It’s normal for humans to lose water throughout the day as it evaporates from the skin and exits the body through breath, tears, sweat and excretion.

Typically, a toddler is able to replenish any lost fluids through food and drink; however, there are situations where a child may lose more water than they’ve taken in.

This tends to happen when a child has a fever, stomach flu, is out in the heat for too long or has overexerted themselves.

When this occurs, your child is at risk of dehydration—a serious condition where the body does not have sufficient fluids to function correctly.

Identifying the warning signs of dehydration in toddlers is critical to treating it efficiently so your child can go back to their normal routine.

How to Tell if Your Child is at Risk of Dehydration

Kids are at a higher risk of getting dehydrated than adults since their bodies are smaller, meaning they also have a smaller reserve of water.

Toddlers often forget to drink enough water as well, which can leave them susceptible to dehydration.

If your child is experiencing a fever, excessive sweating, diarrhea, vomiting, little fluid intake during sickness, chronic illness or exposure to hot temperature, he or she is at risk of dehydration.

Looking for Dehydration in Toddlers

It can be difficult to identify dehydration in your little one, especially since it can either happen quickly or very slowly.

If your child’s come down with the flu or another illness that has caused vomiting, fever and diarrhea, he or she should be very closely monitored for symptoms.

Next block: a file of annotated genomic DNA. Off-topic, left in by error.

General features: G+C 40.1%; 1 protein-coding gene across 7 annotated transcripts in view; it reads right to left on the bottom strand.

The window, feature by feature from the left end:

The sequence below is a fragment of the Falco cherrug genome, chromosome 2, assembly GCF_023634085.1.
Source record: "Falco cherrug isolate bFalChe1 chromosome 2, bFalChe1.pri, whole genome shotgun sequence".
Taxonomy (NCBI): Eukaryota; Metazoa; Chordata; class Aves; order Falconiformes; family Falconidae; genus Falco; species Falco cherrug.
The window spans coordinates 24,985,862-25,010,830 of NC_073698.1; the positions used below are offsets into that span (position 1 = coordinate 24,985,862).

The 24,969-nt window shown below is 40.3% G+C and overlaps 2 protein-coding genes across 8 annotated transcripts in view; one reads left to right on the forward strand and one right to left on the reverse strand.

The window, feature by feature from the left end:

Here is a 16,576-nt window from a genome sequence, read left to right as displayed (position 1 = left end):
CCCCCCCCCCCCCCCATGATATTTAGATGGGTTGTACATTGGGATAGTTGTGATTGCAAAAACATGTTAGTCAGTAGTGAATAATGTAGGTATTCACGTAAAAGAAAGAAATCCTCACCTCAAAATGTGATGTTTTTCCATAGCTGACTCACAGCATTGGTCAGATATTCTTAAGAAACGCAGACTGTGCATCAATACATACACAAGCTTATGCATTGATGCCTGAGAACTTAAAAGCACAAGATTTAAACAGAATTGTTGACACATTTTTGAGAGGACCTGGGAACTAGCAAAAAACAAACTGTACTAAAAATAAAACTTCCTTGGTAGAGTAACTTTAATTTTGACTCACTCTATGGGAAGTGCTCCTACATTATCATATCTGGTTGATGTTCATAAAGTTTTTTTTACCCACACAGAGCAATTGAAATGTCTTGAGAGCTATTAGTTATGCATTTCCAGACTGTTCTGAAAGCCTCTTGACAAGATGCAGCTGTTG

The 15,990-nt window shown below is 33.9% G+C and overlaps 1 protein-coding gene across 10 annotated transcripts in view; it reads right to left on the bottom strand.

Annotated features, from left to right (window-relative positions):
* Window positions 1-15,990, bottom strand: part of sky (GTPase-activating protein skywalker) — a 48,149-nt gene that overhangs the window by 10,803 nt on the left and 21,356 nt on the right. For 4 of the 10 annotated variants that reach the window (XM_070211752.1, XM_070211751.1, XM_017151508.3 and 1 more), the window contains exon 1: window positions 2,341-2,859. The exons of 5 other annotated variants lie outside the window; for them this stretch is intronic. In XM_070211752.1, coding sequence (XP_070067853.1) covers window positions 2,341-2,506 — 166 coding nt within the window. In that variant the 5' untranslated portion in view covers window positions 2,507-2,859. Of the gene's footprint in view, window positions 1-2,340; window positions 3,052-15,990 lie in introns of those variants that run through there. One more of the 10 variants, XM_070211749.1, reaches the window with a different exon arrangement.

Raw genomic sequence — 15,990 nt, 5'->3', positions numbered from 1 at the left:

Warning signs of dehydration in a toddler include:

  • Skin that is cold to the touch
  • Lack of energy
  • Urine that is darker in color
  • Dry, cracked lips
  • No tears when crying
  • Lack of urine for eight hours
  • Increased breathing or heart rate
  • Extreme fussiness

If your toddler shows signs of dehydration, it’s important that you contact a doctor immediately.

How to Treat Dehydration in Toddlers

To treat dehydration, you must replenish the fluids that have been lost. While it’s possible to manage mild dehydration at home, it’s a good idea to have your child evaluated by a doctor who can evaluate the severity of the situation.

The first step in treating dehydration is to give your child fluids in the form of Pedialyte or another rehydration solution that contains water and salts.

Typically, water alone isn’t enough to reverse the effects of dehydration. If you don’t have Pedialyte at home, consider milk or diluted juice until you can purchase an oral rehydration.

Continue to give your child the solution until you notice their urine has turned clear again.

If your child is sick and cannot keep anything down, don’t give them more than a spoonful of liquid at a time. This will help prevent them from throwing it back up.

If you are breastfeeding your child, this is another great option for rehydration. You can still, however, give your baby a rehydration solution in a bottle, but it’s important that you read the instructions first.